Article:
Anyone can go and find the stats to back up your argument, whatever it may be.
Here is what I was able to find:
Felix Hernandez led the league in ERA (2.27), innings pitched (249.2), quality starts (30) and he was second in WHIP (1.06) and strikeouts (232).
He became the first pitcher since Randy Johnson in 2002 and only the seventh since 1980 to have a season with 30 quality starts - three earned runs or fewer while pitching at least six innings - and lasted into the seventh inning for 25 consecutive times, extending his club record.
In his 12 losses, the Mariners scored a total of eight runs while he was on the mound -- and no runs in his last five losses since mid-July.
King Felix was 5-1 with 0.63 ERA (4 ER, 57.1 IP) in 7 starts against the big boys in the AL East, including 3-0, 0.35 in 3 starts against the Yankees.
Those are the stats and they are truly compelling. It is pretty obvious that he played on a shit team with a terrible offense and a very shaky bullpen. How else does a pitcher like this end up with a 13 - 12 record?
Some Things To Consider:
Safeco Field, Angel Stadium of Anaheim and Tropicana Field are pitchers park. Yankee Stadium, Fenway Park and Rangers Ballpark in Arlington are certainly not.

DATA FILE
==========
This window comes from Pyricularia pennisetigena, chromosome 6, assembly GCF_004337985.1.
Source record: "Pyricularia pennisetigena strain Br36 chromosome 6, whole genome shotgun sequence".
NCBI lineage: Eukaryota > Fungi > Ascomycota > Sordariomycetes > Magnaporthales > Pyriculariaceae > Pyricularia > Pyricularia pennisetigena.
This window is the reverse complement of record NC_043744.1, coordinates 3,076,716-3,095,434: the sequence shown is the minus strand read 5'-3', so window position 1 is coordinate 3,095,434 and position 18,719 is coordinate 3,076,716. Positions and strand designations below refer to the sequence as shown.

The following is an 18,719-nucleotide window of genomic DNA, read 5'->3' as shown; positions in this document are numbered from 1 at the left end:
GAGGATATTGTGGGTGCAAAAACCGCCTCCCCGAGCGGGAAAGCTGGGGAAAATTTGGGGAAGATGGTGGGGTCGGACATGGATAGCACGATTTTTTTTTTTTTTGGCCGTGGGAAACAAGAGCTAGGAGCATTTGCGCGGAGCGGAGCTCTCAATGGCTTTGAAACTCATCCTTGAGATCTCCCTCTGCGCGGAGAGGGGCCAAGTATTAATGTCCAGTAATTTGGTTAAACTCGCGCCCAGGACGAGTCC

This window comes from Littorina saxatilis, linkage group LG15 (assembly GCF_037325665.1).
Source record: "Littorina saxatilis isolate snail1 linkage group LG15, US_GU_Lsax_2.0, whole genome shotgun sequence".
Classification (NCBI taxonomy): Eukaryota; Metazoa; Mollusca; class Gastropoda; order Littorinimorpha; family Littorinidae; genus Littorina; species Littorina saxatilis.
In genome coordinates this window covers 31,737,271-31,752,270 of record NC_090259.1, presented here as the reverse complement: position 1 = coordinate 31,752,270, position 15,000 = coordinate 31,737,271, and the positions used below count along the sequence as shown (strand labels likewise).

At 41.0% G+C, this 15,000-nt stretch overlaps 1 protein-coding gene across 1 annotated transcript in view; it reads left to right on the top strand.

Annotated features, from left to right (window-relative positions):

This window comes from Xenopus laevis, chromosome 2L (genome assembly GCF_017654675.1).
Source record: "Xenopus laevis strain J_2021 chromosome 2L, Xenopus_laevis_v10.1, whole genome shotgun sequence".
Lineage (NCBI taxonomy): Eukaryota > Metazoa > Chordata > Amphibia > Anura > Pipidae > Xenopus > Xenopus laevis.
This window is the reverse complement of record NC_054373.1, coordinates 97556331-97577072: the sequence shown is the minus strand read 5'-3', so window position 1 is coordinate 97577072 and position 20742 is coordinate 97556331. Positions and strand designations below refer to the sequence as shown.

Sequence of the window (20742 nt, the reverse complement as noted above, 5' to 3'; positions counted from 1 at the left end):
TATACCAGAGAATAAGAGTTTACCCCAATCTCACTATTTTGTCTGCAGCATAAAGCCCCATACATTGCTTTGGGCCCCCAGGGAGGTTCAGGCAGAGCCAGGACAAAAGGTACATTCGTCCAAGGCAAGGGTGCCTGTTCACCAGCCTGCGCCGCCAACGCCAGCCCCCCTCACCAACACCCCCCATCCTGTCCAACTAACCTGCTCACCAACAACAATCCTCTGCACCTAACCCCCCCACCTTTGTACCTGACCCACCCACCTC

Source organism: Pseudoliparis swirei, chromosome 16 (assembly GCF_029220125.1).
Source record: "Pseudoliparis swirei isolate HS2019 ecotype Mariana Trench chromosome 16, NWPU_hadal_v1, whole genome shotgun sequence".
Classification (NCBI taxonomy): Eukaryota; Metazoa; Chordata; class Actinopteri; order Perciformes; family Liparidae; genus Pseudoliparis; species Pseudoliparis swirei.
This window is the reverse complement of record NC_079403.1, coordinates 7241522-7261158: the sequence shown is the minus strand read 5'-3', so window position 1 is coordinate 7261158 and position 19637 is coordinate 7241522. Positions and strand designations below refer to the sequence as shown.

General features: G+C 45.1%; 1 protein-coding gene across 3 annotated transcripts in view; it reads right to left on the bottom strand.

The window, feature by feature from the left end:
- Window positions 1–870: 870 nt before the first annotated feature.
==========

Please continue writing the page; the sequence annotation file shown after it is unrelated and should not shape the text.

Tampa Bay, New York and Texas made the playoffs. Seattle, Anaheim and Boston did not.
A good friend of mine made the point that quality starts may be a bit overrated. His reasoning was sound. If a pitcher throws 6 innings and allows 3 runs every time, his ERA would be 4.50 for the year.
No starting pitcher, in a non-strike season, has ever won the Cy Young award with fewer than the 15 victories that Tim Lincecum posted last season.
At least five pitchers in the past led their league in ERA and K's and did not win the Cy Young.
I completely understand the argument that King Felix cannot be penalized for being part of a team that has no hitting and plays in a huge ballpark. But on the flip side of that argument, I don't think you can hold it against CC for the opposites being true either.
King Felix is a very worthy selection for this award and all things being considered, he does get my vote.
But I'll bet he won't win the Cy Young and I think I understand why.
The BBWAA, the body of writers that vote on the "official" awards are mostly old school type guys like Joe Morgan. Besides, most of them live on the East Coast and I'll bet they don't get to watch King Felix in person very often, if at all.
The Keith Law's and the Mike Wilner's of the world are growing in their influence but still are out numbered by a wide margin.
And to be honest with you, if you are trying to build a winning ballclub then I think you need at least a couple of baseball purists around to provide their valuable insights.
But when it comes to naming individual award winners, the way to go is the stats dork route.
I believe this really is a two horse race. The vote will be very close and the final results will further the massive divide between the stats dorks and the baseball purists of the world.
My ballot for the Walter Johnson Award:
1. Felix Hernandez
2. CC Sabathia
3. Jon Lester
4. David Price
5. Jered Weaver
Honorable mention goes to Cliff Lee.